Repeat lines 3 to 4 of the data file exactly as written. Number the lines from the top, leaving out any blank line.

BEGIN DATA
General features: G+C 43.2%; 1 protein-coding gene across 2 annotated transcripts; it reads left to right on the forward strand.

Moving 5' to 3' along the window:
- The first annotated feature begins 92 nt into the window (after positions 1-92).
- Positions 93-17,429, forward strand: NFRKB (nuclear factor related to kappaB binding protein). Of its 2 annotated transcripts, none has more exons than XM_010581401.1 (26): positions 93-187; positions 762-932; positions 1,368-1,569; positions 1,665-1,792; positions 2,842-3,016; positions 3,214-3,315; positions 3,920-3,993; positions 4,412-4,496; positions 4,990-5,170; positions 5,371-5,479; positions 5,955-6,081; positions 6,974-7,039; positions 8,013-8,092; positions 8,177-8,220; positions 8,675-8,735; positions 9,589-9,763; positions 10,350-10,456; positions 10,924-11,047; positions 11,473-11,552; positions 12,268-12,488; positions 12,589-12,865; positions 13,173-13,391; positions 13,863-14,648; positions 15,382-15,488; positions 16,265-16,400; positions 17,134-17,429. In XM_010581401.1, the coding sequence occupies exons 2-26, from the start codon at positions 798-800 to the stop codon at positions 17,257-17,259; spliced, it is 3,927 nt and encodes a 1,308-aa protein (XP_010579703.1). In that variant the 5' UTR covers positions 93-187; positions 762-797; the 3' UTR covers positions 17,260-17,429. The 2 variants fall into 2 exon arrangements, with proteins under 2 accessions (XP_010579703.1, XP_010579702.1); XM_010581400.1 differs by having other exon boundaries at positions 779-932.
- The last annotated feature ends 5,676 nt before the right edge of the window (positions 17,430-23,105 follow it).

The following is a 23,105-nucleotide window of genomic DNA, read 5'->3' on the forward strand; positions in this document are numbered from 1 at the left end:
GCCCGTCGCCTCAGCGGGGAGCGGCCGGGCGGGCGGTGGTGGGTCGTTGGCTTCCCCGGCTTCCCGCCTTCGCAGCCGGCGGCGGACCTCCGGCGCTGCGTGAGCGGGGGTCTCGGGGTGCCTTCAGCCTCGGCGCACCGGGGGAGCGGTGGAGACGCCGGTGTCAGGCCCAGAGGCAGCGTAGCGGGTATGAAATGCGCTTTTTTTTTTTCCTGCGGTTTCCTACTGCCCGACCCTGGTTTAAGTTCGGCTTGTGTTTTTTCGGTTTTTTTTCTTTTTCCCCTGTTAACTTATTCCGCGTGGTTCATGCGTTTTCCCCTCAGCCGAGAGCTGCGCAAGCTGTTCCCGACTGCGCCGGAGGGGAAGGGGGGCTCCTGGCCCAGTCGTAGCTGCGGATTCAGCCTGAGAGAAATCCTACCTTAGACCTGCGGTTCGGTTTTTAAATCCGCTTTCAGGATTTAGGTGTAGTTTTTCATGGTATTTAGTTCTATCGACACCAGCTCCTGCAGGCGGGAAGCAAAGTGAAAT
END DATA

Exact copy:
- The first annotated feature begins 92 nt into the window (after positions 1-92).
- Positions 93-17,429, forward strand: NFRKB (nuclear factor related to kappaB binding protein). Of its 2 annotated transcripts, none has more exons than XM_010581401.1 (26): positions 93-187; positions 762-932; positions 1,368-1,569; positions 1,665-1,792; positions 2,842-3,016; positions 3,214-3,315; positions 3,920-3,993; positions 4,412-4,496; positions 4,990-5,170; positions 5,371-5,479; positions 5,955-6,081; positions 6,974-7,039; positions 8,013-8,092; positions 8,177-8,220; positions 8,675-8,735; positions 9,589-9,763; positions 10,350-10,456; positions 10,924-11,047; positions 11,473-11,552; positions 12,268-12,488; positions 12,589-12,865; positions 13,173-13,391; positions 13,863-14,648; positions 15,382-15,488; positions 16,265-16,400; positions 17,134-17,429. In XM_010581401.1, the coding sequence occupies exons 2-26, from the start codon at positions 798-800 to the stop codon at positions 17,257-17,259; spliced, it is 3,927 nt and encodes a 1,308-aa protein (XP_010579703.1). In that variant the 5' UTR covers positions 93-187; positions 762-797; the 3' UTR covers positions 17,260-17,429. The 2 variants fall into 2 exon arrangements, with proteins under 2 accessions (XP_010579703.1, XP_010579702.1); XM_010581400.1 differs by having other exon boundaries at positions 779-932.